Forget the Federal Reserve and its prohibition against Wells Fargo’s further growth until its governance and risk management improve. Wells Fargo is now answering to Sister Nora Nash of the Sisters of St. Francis of Philadelphia.

The much-maligned bank has agreed to publish a business standards review to “investigate the root causes of systemic lapses in governance and risk management that have led to ongoing controversies, litigation and fines” in response to resolution filed for the 2018 proxy review by the Interfaith Center on Corporate Responsibility (ICCR), a 300-member organization comprised of faith communities, socially responsible asset managers, unions, pensions, NGOs, and other socially responsible investors with combined assets of over $400 billion.

Sister Nash led efforts of the 24 co-filers of the ICCR, which has engaged the top seven U.S. banks on controversies around risk, ethics and culture for several decades. Many of the 24 co-filers are communities of Catholic sisters.

“ICCR first requested this review in 2014 when Wells Fargo came in last in a benchmarking survey on risk management, responsible lending and other metrics,” the ICCR said in a press release. “With each new scandal and penalty as a result of aggressive cross-selling, car loan insurance issues, and mortgage fraud, we tried to impress upon management the need for a comprehensive review that will lead to systemic change. We are encouraged that they are finally agreeing to take this first step towards what we hope will be authentic reform.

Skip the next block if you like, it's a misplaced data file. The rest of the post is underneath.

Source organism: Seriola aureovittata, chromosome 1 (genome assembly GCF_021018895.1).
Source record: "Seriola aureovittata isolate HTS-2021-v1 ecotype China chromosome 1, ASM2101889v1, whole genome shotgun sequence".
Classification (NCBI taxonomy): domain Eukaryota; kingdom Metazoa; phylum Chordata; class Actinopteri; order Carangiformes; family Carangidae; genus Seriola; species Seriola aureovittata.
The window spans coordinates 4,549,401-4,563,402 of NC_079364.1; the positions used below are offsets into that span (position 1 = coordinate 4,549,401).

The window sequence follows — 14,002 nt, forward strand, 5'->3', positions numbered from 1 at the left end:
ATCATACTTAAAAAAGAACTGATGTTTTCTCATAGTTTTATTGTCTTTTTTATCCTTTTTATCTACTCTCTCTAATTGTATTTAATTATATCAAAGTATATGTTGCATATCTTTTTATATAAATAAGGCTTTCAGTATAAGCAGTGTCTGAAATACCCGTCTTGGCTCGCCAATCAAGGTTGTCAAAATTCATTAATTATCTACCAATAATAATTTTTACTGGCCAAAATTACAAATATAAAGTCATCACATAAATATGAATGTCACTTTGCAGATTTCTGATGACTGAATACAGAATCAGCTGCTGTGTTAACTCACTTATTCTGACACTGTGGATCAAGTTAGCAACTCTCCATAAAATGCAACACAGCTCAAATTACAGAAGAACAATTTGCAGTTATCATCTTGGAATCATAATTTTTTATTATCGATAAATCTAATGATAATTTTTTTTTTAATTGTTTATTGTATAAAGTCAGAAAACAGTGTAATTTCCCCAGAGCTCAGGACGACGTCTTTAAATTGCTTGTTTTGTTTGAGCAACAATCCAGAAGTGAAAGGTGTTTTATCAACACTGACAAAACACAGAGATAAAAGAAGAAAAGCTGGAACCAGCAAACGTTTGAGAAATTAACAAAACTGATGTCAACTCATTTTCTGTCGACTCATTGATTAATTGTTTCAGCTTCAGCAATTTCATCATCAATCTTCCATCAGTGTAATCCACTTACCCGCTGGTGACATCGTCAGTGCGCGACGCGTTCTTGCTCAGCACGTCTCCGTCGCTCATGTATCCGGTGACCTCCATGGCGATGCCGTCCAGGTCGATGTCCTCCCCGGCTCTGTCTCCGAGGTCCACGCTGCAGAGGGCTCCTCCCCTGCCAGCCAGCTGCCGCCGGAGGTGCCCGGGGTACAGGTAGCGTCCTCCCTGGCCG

The group is particularly concerned with Wells Fargo addressing the human components of risk management and would like to see the bank “make amends for the emotional and financial tolls their past practices and aggressive sales culture have taken on home owners, retail customers, employees and communities.”

The review will include six elements:

  1. Analysis of the impacts on the bank, its reputation, customers, and investors of the continuing scandals.
  2. Identification of the systemic cultural and ethical root causes of recent scandals, including at the board level.
  3. A framework to address the issues and embed systems throughout the company, including changes already implemented, establishment of grievance mechanisms, and plans to strengthen corporate culture and instill a commitment to high ethical standards at all employee levels.
  4. Key performance indicators to evaluate the effectiveness of changes instituted over time.
  5. A commitment to ongoing and regular disclosure of progress.
  6. Description of how the identified issues will be factored into employee and executive incentive and compensation decisions.

Image Source: Laura Pedrick for The New York Times

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